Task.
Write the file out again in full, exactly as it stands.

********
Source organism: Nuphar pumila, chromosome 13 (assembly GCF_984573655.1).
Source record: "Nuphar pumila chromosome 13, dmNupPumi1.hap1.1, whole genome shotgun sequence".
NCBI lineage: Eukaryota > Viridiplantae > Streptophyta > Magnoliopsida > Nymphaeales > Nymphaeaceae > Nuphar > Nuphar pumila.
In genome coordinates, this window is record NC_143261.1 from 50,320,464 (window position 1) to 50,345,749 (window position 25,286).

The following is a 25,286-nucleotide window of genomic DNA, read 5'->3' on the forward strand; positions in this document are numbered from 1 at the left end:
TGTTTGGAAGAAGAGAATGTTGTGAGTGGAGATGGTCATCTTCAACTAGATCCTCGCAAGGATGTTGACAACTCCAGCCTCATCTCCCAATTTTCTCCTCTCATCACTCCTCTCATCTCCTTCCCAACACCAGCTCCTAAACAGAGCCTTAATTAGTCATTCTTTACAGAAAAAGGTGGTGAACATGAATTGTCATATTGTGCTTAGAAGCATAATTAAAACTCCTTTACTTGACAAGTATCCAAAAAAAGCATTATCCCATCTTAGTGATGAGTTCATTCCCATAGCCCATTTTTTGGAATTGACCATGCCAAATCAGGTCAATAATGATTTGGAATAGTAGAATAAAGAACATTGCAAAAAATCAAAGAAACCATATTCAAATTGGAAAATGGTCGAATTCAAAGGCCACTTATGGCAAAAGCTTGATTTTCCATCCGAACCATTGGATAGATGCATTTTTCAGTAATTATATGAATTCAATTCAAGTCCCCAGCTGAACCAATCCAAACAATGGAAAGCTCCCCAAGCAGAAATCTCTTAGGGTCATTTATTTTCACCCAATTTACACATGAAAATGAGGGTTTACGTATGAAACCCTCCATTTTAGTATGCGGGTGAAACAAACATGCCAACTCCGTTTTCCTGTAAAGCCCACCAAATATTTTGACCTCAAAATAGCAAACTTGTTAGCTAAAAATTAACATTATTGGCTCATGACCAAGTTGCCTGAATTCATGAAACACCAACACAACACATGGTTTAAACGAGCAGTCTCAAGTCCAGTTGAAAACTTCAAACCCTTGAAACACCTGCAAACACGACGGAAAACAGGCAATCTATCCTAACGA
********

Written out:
Source organism: Nuphar pumila, chromosome 13 (assembly GCF_984573655.1).
Source record: "Nuphar pumila chromosome 13, dmNupPumi1.hap1.1, whole genome shotgun sequence".
NCBI lineage: Eukaryota > Viridiplantae > Streptophyta > Magnoliopsida > Nymphaeales > Nymphaeaceae > Nuphar > Nuphar pumila.
In genome coordinates, this window is record NC_143261.1 from 50,320,464 (window position 1) to 50,345,749 (window position 25,286).

The following is a 25,286-nucleotide window of genomic DNA, read 5'->3' on the forward strand; positions in this document are numbered from 1 at the left end:
TGTTTGGAAGAAGAGAATGTTGTGAGTGGAGATGGTCATCTTCAACTAGATCCTCGCAAGGATGTTGACAACTCCAGCCTCATCTCCCAATTTTCTCCTCTCATCACTCCTCTCATCTCCTTCCCAACACCAGCTCCTAAACAGAGCCTTAATTAGTCATTCTTTACAGAAAAAGGTGGTGAACATGAATTGTCATATTGTGCTTAGAAGCATAATTAAAACTCCTTTACTTGACAAGTATCCAAAAAAAGCATTATCCCATCTTAGTGATGAGTTCATTCCCATAGCCCATTTTTTGGAATTGACCATGCCAAATCAGGTCAATAATGATTTGGAATAGTAGAATAAAGAACATTGCAAAAAATCAAAGAAACCATATTCAAATTGGAAAATGGTCGAATTCAAAGGCCACTTATGGCAAAAGCTTGATTTTCCATCCGAACCATTGGATAGATGCATTTTTCAGTAATTATATGAATTCAATTCAAGTCCCCAGCTGAACCAATCCAAACAATGGAAAGCTCCCCAAGCAGAAATCTCTTAGGGTCATTTATTTTCACCCAATTTACACATGAAAATGAGGGTTTACGTATGAAACCCTCCATTTTAGTATGCGGGTGAAACAAACATGCCAACTCCGTTTTCCTGTAAAGCCCACCAAATATTTTGACCTCAAAATAGCAAACTTGTTAGCTAAAAATTAACATTATTGGCTCATGACCAAGTTGCCTGAATTCATGAAACACCAACACAACACATGGTTTAAACGAGCAGTCTCAAGTCCAGTTGAAAACTTCAAACCCTTGAAACACCTGCAAACACGACGGAAAACAGGCAATCTATCCTAACGA